When Zachary Beaver Came to Town (Kimberly Willis Holt)

I think as adults we often forget how hard life is for kids. Even on a daily basis, when there are no major crises, kids experience frustrations, glee, and social conflict that are especially hard just because they don't yet know how to deal with them. Middle schoolers have it the worst, because everything (to them) is magnified 1000%.

Toby Wilson is a Texan middle schooler who is having an extremely rough summer, even by normal standards. His mother has left him and his father, his best friend's brother is fighting in Vietnam, and the love of his life (well, the love of his middle school life) is with another guy. And while he's feeling sorry for himself, along comes Zachary Beaver. Zachary is a 15 year old boy who is larger than life...literally. He is a big guy, and his "guardian" is capitalizing on his size by pulling him around from town to town in a trailer and charging admission to see the "Fattest Boy in the World." Zachary turns out to be sort of a jerk, the kind who is the way he is because he has had a hard life, too. When Toby and his best friend Cal get to know Zachary, the find out that he is full of surprises...and they surprise themselves when they go to great lengths to help him.

One of the recurring issues for Zachary is that he wants to be baptized. Because of his enormous size, and his discomfort with the town's minister (probably because even in such a wee little town the dude never even tries to see or help Zachary), he refuses to even attempt to go to church. In one conversation about baptism, Toby finds out that ,"First, he should respond to our altar call. He can wait till the fourth stanza if he wants. He must confess he's a sinner. Then we'll schedule him in our baptistery. He'd be the tenth person to be baptized in our brand-new baptistery." Reverend Newton says that as if Zachary would win a big prize. Kind of like the time IGA grocery store gave Earline a color TV for being the ten-thousandth customer.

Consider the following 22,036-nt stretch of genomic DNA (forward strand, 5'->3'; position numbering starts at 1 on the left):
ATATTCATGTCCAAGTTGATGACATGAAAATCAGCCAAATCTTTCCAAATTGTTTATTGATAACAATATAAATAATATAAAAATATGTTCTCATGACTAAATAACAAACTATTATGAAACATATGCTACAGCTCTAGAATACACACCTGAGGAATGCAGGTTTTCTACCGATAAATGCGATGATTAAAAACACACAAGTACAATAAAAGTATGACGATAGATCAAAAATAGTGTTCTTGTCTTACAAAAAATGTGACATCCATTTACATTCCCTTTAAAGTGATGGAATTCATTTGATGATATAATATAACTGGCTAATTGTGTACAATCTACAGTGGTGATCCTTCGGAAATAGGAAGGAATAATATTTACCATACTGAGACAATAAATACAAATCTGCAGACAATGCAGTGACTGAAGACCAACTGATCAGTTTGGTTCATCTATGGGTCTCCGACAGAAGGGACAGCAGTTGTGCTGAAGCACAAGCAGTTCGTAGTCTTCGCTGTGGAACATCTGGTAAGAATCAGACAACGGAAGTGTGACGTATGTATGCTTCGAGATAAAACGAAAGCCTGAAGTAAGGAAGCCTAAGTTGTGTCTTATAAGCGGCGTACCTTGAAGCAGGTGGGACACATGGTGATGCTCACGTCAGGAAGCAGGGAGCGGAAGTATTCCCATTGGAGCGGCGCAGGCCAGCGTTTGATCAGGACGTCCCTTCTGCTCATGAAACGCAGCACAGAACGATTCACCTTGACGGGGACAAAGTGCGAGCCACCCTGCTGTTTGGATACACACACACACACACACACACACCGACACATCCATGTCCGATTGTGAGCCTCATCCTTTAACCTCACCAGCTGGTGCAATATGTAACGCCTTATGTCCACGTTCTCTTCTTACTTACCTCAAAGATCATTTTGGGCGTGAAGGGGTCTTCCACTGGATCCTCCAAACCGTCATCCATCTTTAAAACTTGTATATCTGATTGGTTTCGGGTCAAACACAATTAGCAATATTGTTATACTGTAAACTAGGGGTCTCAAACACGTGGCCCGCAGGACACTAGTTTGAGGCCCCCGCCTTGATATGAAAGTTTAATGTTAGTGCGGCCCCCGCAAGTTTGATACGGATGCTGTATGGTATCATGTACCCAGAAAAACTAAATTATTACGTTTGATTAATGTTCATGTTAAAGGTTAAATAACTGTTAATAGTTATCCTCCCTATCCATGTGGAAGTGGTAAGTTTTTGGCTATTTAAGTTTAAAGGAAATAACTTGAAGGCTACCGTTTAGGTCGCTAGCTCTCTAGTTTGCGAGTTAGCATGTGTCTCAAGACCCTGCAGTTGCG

It occurred to me that getting baptized doesn't sound all that exciting when you have Reverend Newton breaking it down to schedules and which stanza Zachary could walk down the aisle. He's more excited about the new baptistery than he is about what getting baptized would actually mean for Zachary. Reverend Newton also left out a key requirement in the process. Not only should a person confess that they are a sinner, they should also believe in the sacrifice of Jesus Christ. Once that change of heart and soul has been made, the baptism is merely a symbol. A meaningful, important symbol, but just a symbol. Reverend Newton should have explained that more clearly.

I really appreciated that one of the key figures in the story was Miss Myrtie Mae, the town's librarian. Miss Myrtie Mae pays attention, and she makes things happen for Toby, Zachary, and Cal the way only a librarian can. ;)